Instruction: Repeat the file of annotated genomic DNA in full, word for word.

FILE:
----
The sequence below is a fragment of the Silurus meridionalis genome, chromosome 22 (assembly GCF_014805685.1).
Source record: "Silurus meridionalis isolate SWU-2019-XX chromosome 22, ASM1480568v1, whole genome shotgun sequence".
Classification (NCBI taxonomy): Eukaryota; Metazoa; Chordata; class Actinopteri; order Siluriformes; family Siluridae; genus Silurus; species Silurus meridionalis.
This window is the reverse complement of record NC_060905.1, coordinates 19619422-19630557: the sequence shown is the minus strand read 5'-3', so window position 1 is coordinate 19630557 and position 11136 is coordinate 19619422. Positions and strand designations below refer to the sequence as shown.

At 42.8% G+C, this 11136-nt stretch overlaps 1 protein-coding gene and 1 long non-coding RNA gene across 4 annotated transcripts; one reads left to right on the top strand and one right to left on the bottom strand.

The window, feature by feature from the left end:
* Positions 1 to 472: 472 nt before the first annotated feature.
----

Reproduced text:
The sequence below is a fragment of the Silurus meridionalis genome, chromosome 22 (assembly GCF_014805685.1).
Source record: "Silurus meridionalis isolate SWU-2019-XX chromosome 22, ASM1480568v1, whole genome shotgun sequence".
Classification (NCBI taxonomy): Eukaryota; Metazoa; Chordata; class Actinopteri; order Siluriformes; family Siluridae; genus Silurus; species Silurus meridionalis.
This window is the reverse complement of record NC_060905.1, coordinates 19619422-19630557: the sequence shown is the minus strand read 5'-3', so window position 1 is coordinate 19630557 and position 11136 is coordinate 19619422. Positions and strand designations below refer to the sequence as shown.

At 42.8% G+C, this 11136-nt stretch overlaps 1 protein-coding gene and 1 long non-coding RNA gene across 4 annotated transcripts; one reads left to right on the top strand and one right to left on the bottom strand.

The window, feature by feature from the left end:
* Positions 1 to 472: 472 nt before the first annotated feature.